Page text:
Colon Cancer Symptoms and Stages

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The colon plays an essential role in the digestive system. It is responsible for absorbing nutrients, water, and minerals that give the body the energy it needs to function. The colon also aids the body in forming and expelling feces. If it was possible to stretch the colon out from one end to the other, it would be nearly six feet in length. This means it takes up most of the space in the large intestine. The final six inches of the large intestine contains the anal canal and the rectum.

Symptoms of Colon Cancer: Local and Systemic

According to the National Cancer Institute, colon cancer is the fourth most common type of cancer in the United States after breast and bladder cancer. Since people with colon cancer often exhibit no symptoms until the advanced stages, doctors recommend regular screening with a colonoscopy starting at age 50.  This allows them to detect and treat tumors of the colon as early as possible.

Local colon cancer affects the bathroom habits more than anything else. The most common symptoms associated with it include:

  • Bowel movements occur more frequently or not as often as usual
  • Bloating, cramps, gas pain, and other types of abdominal discomfort
  • Straining when having a bowel movement or being unable to produce one at all
  • A feeling of being unable to empty the bowels or stool that appears much thinner than usual
  • Frequent loose or watery stools
  • Experiencing both constipation and diarrhea on a regular basis
  • Presence of dark or bright red blood in the stool or black stool with a tar-like appearance

Systemic colon cancer means that the disease has progressed and the symptoms now affect the entire body. Typical systemic colon cancer symptoms include:

  • Reduced appetite
  • Losing weight without dieting
  • Jaundice, which appears as a yellow color on the skin or the white part of the eyes
  • Fatigue not relieved by rest
  • Nausea and/or vomiting
  • Low red blood cell count

If you recognize symptoms from either of these lists, please schedule a screening appointment at Western Maryland Health System (WMHS) immediately. The sooner your doctor diagnoses the proper type of colon cancer, the sooner you can start treatment and have a better chance of recovery.

Stages of Colon Cancer

Stage 0 colon cancer

Stage 0 colon cancer, also called carcinoma in situ, means that cancer originated in the epithelial tissue and still remains there. At Stage 0, the typical treatment is a polypectomy to remove the tumor as well as a small amount of surrounding tissue. Larger tumors require a procedure called anastomosis to remove the diseased portion of the colon and reattachment of healthy tissue so you can maintain a functional digestive system.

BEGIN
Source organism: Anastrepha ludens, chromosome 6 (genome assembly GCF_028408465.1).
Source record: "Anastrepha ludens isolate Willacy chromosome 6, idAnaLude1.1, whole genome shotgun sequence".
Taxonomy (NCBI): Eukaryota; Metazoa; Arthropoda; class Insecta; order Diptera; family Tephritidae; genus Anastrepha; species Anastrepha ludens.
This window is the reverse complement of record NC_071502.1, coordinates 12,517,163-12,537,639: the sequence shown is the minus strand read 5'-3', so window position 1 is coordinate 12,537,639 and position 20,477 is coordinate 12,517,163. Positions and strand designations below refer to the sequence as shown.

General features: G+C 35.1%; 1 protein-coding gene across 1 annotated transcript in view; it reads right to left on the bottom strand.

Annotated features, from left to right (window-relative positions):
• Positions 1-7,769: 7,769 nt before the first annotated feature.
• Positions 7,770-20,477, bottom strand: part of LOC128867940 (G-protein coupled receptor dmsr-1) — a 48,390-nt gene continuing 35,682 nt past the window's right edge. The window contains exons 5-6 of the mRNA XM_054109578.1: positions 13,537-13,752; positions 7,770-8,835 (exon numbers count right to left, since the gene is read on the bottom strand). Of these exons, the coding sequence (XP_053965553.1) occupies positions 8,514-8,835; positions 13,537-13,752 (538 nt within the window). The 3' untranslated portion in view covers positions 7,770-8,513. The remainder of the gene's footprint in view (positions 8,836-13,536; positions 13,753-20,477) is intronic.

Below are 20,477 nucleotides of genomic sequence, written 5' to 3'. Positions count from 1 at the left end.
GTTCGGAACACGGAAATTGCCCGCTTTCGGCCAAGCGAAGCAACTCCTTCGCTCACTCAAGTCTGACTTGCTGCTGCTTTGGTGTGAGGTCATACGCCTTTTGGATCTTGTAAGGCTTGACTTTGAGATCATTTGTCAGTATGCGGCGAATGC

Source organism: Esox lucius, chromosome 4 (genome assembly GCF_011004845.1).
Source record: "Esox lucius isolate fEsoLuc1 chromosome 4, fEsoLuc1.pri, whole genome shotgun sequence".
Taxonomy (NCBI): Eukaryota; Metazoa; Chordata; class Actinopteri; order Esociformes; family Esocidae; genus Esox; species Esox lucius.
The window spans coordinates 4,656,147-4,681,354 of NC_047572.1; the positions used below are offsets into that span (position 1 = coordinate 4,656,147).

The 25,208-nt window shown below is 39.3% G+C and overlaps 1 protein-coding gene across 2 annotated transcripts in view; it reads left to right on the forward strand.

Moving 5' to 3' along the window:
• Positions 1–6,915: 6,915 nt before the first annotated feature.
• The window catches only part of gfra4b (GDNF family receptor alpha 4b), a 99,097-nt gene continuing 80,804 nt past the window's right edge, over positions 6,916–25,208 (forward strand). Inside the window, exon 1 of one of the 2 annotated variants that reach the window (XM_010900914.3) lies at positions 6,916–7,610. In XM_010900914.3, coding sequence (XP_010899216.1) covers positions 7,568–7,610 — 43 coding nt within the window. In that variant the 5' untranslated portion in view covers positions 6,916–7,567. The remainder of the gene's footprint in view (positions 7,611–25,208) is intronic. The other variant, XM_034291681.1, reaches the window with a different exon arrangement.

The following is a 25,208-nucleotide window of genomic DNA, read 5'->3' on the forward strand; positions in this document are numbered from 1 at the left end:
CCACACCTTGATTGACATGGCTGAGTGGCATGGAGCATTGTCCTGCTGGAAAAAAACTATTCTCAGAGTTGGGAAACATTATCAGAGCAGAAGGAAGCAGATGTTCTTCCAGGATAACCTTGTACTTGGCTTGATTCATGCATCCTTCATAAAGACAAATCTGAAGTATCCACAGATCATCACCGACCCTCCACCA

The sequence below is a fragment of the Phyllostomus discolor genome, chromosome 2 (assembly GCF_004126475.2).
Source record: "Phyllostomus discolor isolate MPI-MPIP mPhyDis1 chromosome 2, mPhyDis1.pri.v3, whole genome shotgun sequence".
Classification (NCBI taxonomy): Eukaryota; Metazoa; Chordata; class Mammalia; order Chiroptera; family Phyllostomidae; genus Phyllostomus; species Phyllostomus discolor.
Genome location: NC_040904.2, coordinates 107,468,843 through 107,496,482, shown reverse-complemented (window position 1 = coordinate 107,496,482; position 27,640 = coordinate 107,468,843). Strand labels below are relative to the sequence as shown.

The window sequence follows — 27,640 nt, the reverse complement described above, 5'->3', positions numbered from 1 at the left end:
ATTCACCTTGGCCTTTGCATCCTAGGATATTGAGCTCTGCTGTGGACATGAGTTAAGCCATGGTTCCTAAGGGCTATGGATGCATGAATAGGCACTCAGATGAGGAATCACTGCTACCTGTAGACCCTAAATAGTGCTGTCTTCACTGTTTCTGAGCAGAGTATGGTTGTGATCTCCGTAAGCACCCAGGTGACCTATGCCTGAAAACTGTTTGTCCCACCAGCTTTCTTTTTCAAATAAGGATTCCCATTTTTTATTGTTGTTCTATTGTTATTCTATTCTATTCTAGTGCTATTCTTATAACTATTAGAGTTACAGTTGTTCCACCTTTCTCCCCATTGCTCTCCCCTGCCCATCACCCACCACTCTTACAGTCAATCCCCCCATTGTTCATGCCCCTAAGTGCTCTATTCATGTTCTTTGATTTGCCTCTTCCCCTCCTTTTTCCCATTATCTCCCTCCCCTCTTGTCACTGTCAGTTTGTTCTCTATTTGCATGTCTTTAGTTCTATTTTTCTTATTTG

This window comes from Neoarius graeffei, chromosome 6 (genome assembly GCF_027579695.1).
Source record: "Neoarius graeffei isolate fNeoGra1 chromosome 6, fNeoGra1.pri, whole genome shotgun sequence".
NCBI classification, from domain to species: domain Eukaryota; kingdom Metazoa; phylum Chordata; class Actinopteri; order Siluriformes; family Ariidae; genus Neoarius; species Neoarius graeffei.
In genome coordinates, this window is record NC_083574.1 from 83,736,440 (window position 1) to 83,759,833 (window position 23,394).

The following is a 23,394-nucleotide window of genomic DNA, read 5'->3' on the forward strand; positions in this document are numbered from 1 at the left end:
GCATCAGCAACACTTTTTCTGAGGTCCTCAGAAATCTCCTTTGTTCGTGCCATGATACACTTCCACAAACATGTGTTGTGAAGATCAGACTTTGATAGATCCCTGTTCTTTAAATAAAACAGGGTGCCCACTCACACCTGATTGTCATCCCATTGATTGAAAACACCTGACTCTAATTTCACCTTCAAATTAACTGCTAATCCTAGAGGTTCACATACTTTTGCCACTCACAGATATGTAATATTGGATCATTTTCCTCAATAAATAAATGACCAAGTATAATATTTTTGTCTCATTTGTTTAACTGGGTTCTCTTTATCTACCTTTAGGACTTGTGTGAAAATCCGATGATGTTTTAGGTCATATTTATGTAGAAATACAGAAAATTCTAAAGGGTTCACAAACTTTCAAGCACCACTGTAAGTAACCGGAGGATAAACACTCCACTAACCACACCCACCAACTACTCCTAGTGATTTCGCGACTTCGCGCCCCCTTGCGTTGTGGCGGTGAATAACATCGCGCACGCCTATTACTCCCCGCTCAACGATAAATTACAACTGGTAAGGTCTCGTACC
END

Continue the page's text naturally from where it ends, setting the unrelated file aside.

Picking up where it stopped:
Stage I colon cancer

Stage I colon cancer means that cancer has spread beyond its point of origination to the middle layers of the colon. Treatment is the same is at is for Stage 0. Aggressive surgery to remove all cancer from the colon can dramatically increase survival rates. The American Cancer Society states that 93 percent of patients survive past the five-year mark with Stage I colon cancer.

Stage II colon cancer

At Stage II, the tumors are larger and have extended through the colon’s muscular wall. However, there is no lymph node involvement. Surgery to remove cancer and the tissue surrounding it is standard procedure, although some doctors may also prescribe chemotherapy to prevent a future recurrence. The five-year survival rate for Stage II colon cancer is 78 percent.

Stage III colon cancer

A diagnosis of Stage III colon cancer means that cancer has gone beyond the colon into one or more lymph nodes. Stage IIIA indicates that the tumors are within the colon wall while Stage IIIB refers to tumors that have grown beyond the wall of the colon into one to four lymph nodes. Stage IIIC indicates the presence of five or more lymph nodes. Surgery, chemotherapy, and radiation are the most common treatment options. The five-year survival rate for Stage III colon cancer is 64 percent and is higher for patients whose cancer has reached the fewest lymph nodes.

Stage IV colon cancer

Stage IV colon cancer indicates that cancer has spread to the lungs, liver, or other parts of the body. Tumors can grow to any size and sometimes affect the lymph nodes. As with stage III, treatment typically includes a combination of surgery, chemotherapy, and radiation. At this stage, the five-year survival rate is just eight percent.

How to Reduce the Risk of Colon Cancer

The following steps can help control your risk:

  • Stop smoking
  • Maintain a healthy weight
  • Eat a diet that includes a wide range of fruits, vegetables, and whole grains because these foods include antioxidants, fiber, minerals, and vitamins
  • Get at least moderate exercise
  • Drink alcohol in moderation or consider quitting drinking altogether
  • Schedule regular colonoscopies after age 50

Your primary care provider at WMHS is happy to work with you to develop a plan to reduce your colon cancer risk.

Please note, the information provided throughout this site is not intended or implied to be a substitute for professional medical advice, diagnosis or treatment. All content, including text, graphics, images, and video, on or available through this website is for general information purposes only. If you are experiencing relating symptoms, please visit your doctor or call 9-1-1 in an emergency.